Agoraphobia is a fear of being in situations where escape might be difficult, or help wouldn’t be available if things go wrong.
Many people assume that agoraphobia is simply a fear of open spaces but it’s more complex than this. A person with agoraphobia may be scared of:
- travelling on public transport
- visiting a shopping centre
- leaving home
If someone with agoraphobia finds themselves in a stressful situation they’ll usually experience symptoms of a panic attack such as:
- rapid heartbeat
- rapid breathing (hyperventilating)
- feeling hot and sweaty
- feeling sick
They will avoid situations that cause anxiety and may only leave the house with a friend or partner. They will order groceries online rather than go to the supermarket. This change in behaviour is known as “avoidance”.
What causes agoraphobia?
Agoraphobia usually develops as a complication of panic disorder (an anxiety disorder involving panic attacks and moments of intense fear). It may arise as a result of associating panic attacks with the places or situations where they occurred and then avoiding them.
A minority of people with agoraphobia have no history of panic attacks. In these cases, their fear may be related to issues such as a fear of crime, terrorism, illness or being in an accident.
Traumatic events, such as bereavement, may contribute towards agoraphobia, as well as certain genes that are inherited from your parents.
Read more about the possible causes of agoraphobia.
Agoraphobia can manifest itself as a combination of fears, feelings and bodily symptoms.
People with agoraphobia can become housebound for long periods of time.
Common fears associated with agoraphobia are:
- Fear of spending time alone
- Fear of being in crowded places
- Fear of open spaces
- Fear of being in places where escape might be hard, such as public transport and elevators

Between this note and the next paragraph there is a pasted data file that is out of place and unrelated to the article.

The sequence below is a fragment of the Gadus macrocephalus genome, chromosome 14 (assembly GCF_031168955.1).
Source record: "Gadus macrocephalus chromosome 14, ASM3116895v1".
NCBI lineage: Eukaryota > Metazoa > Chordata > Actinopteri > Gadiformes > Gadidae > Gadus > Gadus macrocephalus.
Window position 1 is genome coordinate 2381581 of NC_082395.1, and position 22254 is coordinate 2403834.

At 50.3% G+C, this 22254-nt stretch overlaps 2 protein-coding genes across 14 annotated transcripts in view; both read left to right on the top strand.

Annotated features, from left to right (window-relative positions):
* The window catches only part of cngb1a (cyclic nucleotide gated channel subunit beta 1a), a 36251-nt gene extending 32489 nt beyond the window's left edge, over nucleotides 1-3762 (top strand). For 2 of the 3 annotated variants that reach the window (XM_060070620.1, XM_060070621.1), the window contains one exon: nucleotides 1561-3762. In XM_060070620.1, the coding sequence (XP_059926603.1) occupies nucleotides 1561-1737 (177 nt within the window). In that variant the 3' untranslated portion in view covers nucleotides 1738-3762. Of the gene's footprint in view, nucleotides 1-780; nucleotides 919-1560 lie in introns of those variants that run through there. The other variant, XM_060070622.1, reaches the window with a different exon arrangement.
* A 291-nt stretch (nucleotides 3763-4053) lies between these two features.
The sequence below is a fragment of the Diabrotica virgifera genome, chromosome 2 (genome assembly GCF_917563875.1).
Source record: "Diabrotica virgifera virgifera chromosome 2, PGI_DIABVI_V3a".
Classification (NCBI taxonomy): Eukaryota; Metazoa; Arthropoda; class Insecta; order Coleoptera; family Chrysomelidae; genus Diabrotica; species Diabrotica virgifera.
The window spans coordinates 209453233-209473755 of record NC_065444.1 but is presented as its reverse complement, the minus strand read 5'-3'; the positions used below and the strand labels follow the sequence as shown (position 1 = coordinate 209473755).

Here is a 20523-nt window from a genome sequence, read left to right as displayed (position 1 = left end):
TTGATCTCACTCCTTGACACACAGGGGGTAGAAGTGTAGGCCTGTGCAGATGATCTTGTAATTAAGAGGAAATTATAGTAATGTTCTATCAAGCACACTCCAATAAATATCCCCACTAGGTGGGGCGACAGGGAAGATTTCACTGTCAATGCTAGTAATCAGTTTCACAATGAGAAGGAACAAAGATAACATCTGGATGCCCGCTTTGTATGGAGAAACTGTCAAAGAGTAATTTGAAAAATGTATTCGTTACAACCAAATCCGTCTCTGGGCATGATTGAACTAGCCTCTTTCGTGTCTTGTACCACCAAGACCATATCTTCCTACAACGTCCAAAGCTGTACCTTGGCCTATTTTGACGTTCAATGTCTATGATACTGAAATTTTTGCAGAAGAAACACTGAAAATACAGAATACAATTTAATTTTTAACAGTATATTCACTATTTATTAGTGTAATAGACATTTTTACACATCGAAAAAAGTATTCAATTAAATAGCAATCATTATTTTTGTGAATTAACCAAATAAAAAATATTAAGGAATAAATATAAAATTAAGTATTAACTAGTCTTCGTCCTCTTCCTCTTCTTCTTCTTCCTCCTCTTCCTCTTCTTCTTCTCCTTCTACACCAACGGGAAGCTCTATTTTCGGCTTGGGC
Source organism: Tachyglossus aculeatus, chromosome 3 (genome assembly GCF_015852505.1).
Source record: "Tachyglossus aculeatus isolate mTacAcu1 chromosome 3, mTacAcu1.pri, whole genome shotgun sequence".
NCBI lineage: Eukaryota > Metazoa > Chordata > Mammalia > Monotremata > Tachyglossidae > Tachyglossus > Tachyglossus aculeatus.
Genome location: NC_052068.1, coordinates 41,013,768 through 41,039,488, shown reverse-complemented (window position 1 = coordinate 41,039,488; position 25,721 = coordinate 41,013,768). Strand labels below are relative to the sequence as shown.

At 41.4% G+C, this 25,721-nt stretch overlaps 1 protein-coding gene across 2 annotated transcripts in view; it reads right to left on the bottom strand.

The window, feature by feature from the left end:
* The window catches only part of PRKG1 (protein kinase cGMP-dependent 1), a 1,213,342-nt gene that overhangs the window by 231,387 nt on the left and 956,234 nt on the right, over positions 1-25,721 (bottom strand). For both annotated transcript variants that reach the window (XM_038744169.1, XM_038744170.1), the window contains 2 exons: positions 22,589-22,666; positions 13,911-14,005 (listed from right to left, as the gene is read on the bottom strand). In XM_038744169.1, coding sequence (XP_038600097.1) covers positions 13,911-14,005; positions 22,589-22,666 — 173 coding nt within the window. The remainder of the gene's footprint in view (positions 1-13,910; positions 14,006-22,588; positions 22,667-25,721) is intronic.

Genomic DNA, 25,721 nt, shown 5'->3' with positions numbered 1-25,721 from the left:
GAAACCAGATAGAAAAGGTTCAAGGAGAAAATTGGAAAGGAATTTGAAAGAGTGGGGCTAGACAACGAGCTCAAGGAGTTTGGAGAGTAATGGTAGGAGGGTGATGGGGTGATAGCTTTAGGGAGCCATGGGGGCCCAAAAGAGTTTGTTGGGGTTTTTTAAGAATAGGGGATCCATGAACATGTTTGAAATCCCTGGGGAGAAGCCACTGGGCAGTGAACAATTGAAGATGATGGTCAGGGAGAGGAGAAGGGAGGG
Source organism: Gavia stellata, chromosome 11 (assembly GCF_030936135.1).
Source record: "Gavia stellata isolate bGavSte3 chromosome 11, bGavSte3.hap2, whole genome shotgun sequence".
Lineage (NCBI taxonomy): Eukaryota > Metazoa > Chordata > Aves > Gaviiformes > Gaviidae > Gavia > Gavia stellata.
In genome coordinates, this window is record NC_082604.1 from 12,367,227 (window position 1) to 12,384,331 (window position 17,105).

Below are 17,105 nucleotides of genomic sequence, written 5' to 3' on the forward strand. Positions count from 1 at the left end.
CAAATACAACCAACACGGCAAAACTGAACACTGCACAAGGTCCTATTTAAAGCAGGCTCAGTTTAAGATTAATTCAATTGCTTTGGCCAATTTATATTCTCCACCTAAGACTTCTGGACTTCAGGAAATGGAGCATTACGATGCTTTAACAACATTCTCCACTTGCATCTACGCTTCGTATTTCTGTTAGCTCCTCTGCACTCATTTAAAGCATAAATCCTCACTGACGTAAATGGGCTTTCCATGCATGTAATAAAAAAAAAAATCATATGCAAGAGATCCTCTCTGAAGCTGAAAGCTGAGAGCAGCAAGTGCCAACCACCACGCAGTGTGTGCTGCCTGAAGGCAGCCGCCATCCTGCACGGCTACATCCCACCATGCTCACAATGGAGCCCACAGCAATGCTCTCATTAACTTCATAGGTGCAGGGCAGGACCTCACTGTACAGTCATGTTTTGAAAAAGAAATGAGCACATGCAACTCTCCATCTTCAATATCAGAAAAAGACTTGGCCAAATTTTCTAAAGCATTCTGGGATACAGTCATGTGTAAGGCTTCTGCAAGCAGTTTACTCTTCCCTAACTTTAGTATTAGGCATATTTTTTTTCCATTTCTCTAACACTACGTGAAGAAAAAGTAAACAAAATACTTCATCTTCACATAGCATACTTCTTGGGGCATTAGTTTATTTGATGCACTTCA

- Fear of losing control in a public place
- Fear of death.
A person with agoraphobia may experience the following feelings:
- Detachment from others
- Loss of control
- As though the body is not real
- As though the environment is not real.
People with agoraphobia may become over dependent on others, or remain housebound for long periods of time. In addition to these symptoms, people with agoraphobia can also experience the physical symptoms of panic attacks, such as:
- Chest pain or discomfort
- Racing heart
- Shortness of breath
- Upset stomach, nausea and diarrhoea
- Flushing and chills
People who experience panic attacks may change their behavior and how they function at home, school or work. They may try to avoid situations that could trigger off further attacks. They may become sad, depressed or suicidal, and in some cases may abuse alcohol and other drugs.
Extreme fear regarding being on public transport is one of the Worse that sufferers encounter
Additional diagnostic criteria for agoraphobia include the following:
- Fear or anxiety caused almost always by exposure to a particular situation
- Fear or anxiety out of proportion to the actual danger of a particular situation
- Avoidance of a particular situation or requiring a companion in order to deal with it
- Endurance of a situation with extreme distress
- Distress or problems in areas of life caused by fear, anxiety or avoidance
- Long-term persistent phobia and avoidance.
TREATMENTS THAT ARE AVAILABLE
Agoraphobia is usually treated with a combination of medication of psychotherapy. Most people with agoraphobia can get better through treatment, though it can become more difficult to treat if effective help is not found early on.
Health care providers can prescribe either one or both of the following types of medication.
A group of antidepressants called selective serotonin reuptake inhibitors (SSRIs) can be prescribed to treat panic disorder with agoraphobia. Other types of antidepressants can also be prescribed, but they have a greater risk of side effects than SSRIs.
Anti-anxiety medications, also known as benzodiazepines, are sedatives that can relieve the symptoms of anxiety on a short-term basis. Benzodiazepines are a habit-forming medication.
A health care provider is likely to increase the dosage of prescribed antidepressants when treatment begins, and slowly decrease the dosage when the treatment is ready to finish. This caution is because starting and ending a course of antidepressants can sometimes lead to side effects that are similar to a panic attack.
Psychotherapy involves working with a therapist in order to reduce symptoms of anxiety and make a person with agoraphobia feel and function better.
One of the most common and effective forms of psychotherapy for anxiety disorders, including agoraphobia, is cognitive-behavioral therapy (CBT). It focuses on changing the thoughts that cause the condition.